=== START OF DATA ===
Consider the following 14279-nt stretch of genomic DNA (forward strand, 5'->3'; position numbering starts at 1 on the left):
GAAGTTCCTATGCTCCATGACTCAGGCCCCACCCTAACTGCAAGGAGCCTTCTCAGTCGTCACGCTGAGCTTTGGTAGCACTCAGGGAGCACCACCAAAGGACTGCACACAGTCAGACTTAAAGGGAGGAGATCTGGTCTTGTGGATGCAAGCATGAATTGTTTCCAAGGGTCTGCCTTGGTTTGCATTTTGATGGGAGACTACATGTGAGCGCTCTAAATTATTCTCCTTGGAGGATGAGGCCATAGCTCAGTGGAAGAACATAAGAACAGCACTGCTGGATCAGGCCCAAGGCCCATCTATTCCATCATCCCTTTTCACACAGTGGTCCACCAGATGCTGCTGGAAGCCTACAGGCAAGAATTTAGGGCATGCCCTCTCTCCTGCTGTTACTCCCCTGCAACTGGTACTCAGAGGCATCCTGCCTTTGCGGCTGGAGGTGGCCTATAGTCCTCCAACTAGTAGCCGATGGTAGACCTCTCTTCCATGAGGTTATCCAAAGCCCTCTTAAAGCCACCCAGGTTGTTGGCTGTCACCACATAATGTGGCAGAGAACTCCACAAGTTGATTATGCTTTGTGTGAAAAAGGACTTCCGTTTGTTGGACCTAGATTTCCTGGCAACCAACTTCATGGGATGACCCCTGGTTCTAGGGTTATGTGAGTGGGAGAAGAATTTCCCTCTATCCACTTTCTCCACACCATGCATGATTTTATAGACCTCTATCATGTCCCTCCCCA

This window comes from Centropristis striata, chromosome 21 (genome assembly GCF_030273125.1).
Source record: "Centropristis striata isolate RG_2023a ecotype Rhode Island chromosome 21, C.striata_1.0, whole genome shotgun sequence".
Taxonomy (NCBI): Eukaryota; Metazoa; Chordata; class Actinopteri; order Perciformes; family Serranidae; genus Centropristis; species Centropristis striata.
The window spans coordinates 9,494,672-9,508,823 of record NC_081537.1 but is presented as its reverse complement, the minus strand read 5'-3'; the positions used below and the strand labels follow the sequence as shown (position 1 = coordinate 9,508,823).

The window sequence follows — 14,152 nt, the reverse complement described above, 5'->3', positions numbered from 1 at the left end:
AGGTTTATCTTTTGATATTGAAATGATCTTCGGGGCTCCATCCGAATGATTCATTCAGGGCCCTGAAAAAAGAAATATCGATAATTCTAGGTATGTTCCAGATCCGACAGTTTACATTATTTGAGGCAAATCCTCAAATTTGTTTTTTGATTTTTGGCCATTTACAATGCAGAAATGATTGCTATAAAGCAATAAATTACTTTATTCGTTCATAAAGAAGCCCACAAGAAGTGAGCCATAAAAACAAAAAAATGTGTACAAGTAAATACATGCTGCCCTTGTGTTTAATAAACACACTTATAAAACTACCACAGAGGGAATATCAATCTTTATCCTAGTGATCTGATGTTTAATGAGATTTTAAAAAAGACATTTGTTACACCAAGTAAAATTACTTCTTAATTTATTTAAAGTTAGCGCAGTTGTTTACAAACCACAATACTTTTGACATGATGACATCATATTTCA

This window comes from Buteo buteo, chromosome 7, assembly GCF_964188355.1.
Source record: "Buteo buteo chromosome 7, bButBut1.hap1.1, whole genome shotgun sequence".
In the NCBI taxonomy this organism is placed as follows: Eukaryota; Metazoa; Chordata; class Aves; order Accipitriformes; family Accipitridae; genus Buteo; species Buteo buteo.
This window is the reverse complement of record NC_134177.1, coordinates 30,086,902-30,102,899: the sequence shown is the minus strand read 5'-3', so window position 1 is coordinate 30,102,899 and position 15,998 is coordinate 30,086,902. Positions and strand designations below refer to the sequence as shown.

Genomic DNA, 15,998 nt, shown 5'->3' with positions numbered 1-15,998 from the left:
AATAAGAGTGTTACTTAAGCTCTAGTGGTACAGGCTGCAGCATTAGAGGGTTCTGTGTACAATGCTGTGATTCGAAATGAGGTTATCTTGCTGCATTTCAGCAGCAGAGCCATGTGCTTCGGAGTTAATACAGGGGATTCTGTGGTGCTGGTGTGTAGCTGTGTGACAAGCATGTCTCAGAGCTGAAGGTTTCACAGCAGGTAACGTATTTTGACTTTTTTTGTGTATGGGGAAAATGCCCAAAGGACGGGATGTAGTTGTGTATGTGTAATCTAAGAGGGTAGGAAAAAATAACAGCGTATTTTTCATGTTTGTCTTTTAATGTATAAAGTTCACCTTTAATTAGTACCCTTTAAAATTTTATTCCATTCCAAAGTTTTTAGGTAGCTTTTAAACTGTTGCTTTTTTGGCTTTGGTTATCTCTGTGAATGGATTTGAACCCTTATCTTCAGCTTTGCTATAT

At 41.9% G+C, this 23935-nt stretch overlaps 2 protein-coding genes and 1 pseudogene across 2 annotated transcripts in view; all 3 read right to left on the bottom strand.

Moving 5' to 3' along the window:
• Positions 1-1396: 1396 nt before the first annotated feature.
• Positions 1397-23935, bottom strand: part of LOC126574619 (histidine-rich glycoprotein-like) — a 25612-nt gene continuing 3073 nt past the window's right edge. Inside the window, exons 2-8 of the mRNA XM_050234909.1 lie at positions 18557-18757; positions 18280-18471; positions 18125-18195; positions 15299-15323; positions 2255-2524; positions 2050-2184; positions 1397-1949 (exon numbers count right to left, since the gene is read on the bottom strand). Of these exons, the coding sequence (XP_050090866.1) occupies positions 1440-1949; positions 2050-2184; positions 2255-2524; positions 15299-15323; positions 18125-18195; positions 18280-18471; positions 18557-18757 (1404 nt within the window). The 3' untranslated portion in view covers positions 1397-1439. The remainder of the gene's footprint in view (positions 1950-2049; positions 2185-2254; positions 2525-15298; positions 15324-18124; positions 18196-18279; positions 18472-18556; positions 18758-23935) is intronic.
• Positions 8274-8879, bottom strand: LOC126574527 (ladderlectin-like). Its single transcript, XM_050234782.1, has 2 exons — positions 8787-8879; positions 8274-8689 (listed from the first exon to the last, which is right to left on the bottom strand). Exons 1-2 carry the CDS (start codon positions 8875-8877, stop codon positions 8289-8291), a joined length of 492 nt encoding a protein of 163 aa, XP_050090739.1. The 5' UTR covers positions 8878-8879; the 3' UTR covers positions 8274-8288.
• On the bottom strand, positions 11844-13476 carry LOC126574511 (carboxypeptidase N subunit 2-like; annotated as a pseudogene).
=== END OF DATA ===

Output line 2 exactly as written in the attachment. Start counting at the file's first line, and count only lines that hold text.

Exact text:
GAAGTTCCTATGCTCCATGACTCAGGCCCCACCCTAACTGCAAGGAGCCTTCTCAGTCGTCACGCTGAGCTTTGGTAGCACTCAGGGAGCACCACCAAAGGACTGCACACAGTCAGACTTAAAGGGAGGAGATCTGGTCTTGTGGATGCAAGCATGAATTGTTTCCAAGGGTCTGCCTTGGTTTGCATTTTGATGGGAGACTACATGTGAGCGCTCTAAATTATTCTCCTTGGAGGATGAGGCCATAGCTCAGTGGAAGAACATAAGAACAGCACTGCTGGATCAGGCCCAAGGCCCATCTATTCCATCATCCCTTTTCACACAGTGGTCCACCAGATGCTGCTGGAAGCCTACAGGCAAGAATTTAGGGCATGCCCTCTCTCCTGCTGTTACTCCCCTGCAACTGGTACTCAGAGGCATCCTGCCTTTGCGGCTGGAGGTGGCCTATAGTCCTCCAACTAGTAGCCGATGGTAGACCTCTCTTCCATGAGGTTATCCAAAGCCCTCTTAAAGCCACCCAGGTTGTTGGCTGTCACCACATAATGTGGCAGAGAACTCCACAAGTTGATTATGCTTTGTGTGAAAAAGGACTTCCGTTTGTTGGACCTAGATTTCCTGGCAACCAACTTCATGGGATGACCCCTGGTTCTAGGGTTATGTGAGTGGGAGAAGAATTTCCCTCTATCCACTTTCTCCACACCATGCATGATTTTATAGACCTCTATCATGTCCCTCCCCA